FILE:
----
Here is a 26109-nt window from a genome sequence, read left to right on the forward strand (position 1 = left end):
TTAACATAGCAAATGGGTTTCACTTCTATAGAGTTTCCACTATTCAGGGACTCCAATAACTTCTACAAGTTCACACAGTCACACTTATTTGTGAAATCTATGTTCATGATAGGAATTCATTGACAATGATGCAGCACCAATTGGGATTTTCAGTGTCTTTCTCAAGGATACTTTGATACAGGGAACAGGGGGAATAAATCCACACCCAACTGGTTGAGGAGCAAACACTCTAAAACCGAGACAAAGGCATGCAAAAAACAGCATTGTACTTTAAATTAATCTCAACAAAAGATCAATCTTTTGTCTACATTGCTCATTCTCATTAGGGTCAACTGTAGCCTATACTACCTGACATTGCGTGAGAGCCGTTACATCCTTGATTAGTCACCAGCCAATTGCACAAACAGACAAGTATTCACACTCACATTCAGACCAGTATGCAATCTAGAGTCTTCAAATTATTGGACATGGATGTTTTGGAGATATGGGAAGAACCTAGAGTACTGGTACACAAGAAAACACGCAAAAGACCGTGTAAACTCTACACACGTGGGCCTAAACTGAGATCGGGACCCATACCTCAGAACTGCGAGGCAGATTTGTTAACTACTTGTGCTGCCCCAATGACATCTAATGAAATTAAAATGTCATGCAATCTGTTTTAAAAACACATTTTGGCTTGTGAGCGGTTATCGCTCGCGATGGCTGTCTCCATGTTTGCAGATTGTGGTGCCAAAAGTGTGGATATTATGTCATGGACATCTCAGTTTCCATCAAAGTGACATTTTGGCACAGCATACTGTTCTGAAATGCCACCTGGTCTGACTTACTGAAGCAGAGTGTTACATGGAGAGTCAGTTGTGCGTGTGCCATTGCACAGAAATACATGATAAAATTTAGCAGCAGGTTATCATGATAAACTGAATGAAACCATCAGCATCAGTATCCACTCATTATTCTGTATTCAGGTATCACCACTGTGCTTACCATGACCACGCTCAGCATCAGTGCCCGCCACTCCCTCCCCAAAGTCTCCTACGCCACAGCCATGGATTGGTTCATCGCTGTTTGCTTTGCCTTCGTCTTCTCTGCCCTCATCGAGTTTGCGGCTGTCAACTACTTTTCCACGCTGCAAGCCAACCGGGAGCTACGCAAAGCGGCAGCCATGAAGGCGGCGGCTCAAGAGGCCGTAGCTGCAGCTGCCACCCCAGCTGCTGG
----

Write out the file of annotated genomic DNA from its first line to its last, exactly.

Here is a 26109-nt window from a genome sequence, read left to right on the forward strand (position 1 = left end):
TTAACATAGCAAATGGGTTTCACTTCTATAGAGTTTCCACTATTCAGGGACTCCAATAACTTCTACAAGTTCACACAGTCACACTTATTTGTGAAATCTATGTTCATGATAGGAATTCATTGACAATGATGCAGCACCAATTGGGATTTTCAGTGTCTTTCTCAAGGATACTTTGATACAGGGAACAGGGGGAATAAATCCACACCCAACTGGTTGAGGAGCAAACACTCTAAAACCGAGACAAAGGCATGCAAAAAACAGCATTGTACTTTAAATTAATCTCAACAAAAGATCAATCTTTTGTCTACATTGCTCATTCTCATTAGGGTCAACTGTAGCCTATACTACCTGACATTGCGTGAGAGCCGTTACATCCTTGATTAGTCACCAGCCAATTGCACAAACAGACAAGTATTCACACTCACATTCAGACCAGTATGCAATCTAGAGTCTTCAAATTATTGGACATGGATGTTTTGGAGATATGGGAAGAACCTAGAGTACTGGTACACAAGAAAACACGCAAAAGACCGTGTAAACTCTACACACGTGGGCCTAAACTGAGATCGGGACCCATACCTCAGAACTGCGAGGCAGATTTGTTAACTACTTGTGCTGCCCCAATGACATCTAATGAAATTAAAATGTCATGCAATCTGTTTTAAAAACACATTTTGGCTTGTGAGCGGTTATCGCTCGCGATGGCTGTCTCCATGTTTGCAGATTGTGGTGCCAAAAGTGTGGATATTATGTCATGGACATCTCAGTTTCCATCAAAGTGACATTTTGGCACAGCATACTGTTCTGAAATGCCACCTGGTCTGACTTACTGAAGCAGAGTGTTACATGGAGAGTCAGTTGTGCGTGTGCCATTGCACAGAAATACATGATAAAATTTAGCAGCAGGTTATCATGATAAACTGAATGAAACCATCAGCATCAGTATCCACTCATTATTCTGTATTCAGGTATCACCACTGTGCTTACCATGACCACGCTCAGCATCAGTGCCCGCCACTCCCTCCCCAAAGTCTCCTACGCCACAGCCATGGATTGGTTCATCGCTGTTTGCTTTGCCTTCGTCTTCTCTGCCCTCATCGAGTTTGCGGCTGTCAACTACTTTTCCACGCTGCAAGCCAACCGGGAGCTACGCAAAGCGGCAGCCATGAAGGCGGCGGCTCAAGAGGCCGTAGCTGCAGCTGCCACCCCAGCTGCTGG